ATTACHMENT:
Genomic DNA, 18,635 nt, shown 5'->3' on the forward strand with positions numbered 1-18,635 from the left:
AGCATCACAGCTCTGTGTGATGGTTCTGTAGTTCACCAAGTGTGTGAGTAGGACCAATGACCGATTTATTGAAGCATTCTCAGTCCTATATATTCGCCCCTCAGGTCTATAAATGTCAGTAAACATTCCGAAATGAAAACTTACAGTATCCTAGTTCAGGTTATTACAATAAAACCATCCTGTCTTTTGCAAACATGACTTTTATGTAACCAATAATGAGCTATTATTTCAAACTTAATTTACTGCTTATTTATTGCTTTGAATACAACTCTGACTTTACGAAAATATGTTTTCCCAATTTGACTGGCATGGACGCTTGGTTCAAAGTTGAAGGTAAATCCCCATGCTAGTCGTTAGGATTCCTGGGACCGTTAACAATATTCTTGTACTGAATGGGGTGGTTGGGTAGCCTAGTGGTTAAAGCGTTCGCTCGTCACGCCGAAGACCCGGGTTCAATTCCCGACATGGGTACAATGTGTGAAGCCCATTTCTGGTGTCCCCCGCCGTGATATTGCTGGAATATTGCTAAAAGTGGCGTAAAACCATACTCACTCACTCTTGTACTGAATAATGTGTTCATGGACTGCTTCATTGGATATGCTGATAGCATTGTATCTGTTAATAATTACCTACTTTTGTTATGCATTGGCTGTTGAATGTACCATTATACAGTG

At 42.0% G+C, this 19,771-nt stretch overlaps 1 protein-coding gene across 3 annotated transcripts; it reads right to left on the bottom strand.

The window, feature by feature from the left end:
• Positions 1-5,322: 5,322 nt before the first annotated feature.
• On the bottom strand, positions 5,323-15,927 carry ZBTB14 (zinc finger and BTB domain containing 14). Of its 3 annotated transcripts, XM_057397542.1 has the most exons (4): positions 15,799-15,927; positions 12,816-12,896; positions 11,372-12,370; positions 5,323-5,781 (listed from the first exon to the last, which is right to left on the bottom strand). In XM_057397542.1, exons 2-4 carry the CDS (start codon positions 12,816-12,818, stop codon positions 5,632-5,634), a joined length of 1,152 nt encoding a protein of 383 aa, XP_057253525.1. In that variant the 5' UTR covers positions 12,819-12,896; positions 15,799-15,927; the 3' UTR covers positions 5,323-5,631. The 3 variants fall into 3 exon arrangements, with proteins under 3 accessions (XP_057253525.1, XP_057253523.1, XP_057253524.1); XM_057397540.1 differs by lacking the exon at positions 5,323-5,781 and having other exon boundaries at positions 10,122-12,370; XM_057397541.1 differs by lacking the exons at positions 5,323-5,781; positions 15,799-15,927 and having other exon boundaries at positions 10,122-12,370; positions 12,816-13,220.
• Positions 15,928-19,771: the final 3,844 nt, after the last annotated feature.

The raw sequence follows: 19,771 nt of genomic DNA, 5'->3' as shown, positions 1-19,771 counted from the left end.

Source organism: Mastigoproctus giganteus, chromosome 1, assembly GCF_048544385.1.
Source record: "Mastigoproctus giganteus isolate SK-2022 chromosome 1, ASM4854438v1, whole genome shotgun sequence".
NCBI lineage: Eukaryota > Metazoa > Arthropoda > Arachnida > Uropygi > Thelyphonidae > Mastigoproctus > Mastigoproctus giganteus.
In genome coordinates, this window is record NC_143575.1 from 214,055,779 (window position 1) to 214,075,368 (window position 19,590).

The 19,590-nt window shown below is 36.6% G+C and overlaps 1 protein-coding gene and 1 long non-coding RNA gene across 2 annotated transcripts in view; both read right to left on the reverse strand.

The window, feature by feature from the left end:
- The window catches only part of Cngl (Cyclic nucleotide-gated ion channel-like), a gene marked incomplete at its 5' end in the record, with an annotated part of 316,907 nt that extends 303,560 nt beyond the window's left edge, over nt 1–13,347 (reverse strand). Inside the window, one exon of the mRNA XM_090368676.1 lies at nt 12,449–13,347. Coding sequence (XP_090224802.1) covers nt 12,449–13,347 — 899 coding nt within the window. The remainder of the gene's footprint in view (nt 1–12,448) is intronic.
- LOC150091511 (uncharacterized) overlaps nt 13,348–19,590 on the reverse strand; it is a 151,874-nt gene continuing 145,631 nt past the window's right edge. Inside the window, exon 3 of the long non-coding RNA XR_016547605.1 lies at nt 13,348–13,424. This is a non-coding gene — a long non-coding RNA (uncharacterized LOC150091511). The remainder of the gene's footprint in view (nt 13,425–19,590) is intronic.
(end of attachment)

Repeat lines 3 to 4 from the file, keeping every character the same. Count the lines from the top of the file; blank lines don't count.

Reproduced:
At 42.0% G+C, this 19,771-nt stretch overlaps 1 protein-coding gene across 3 annotated transcripts; it reads right to left on the bottom strand.

The window, feature by feature from the left end: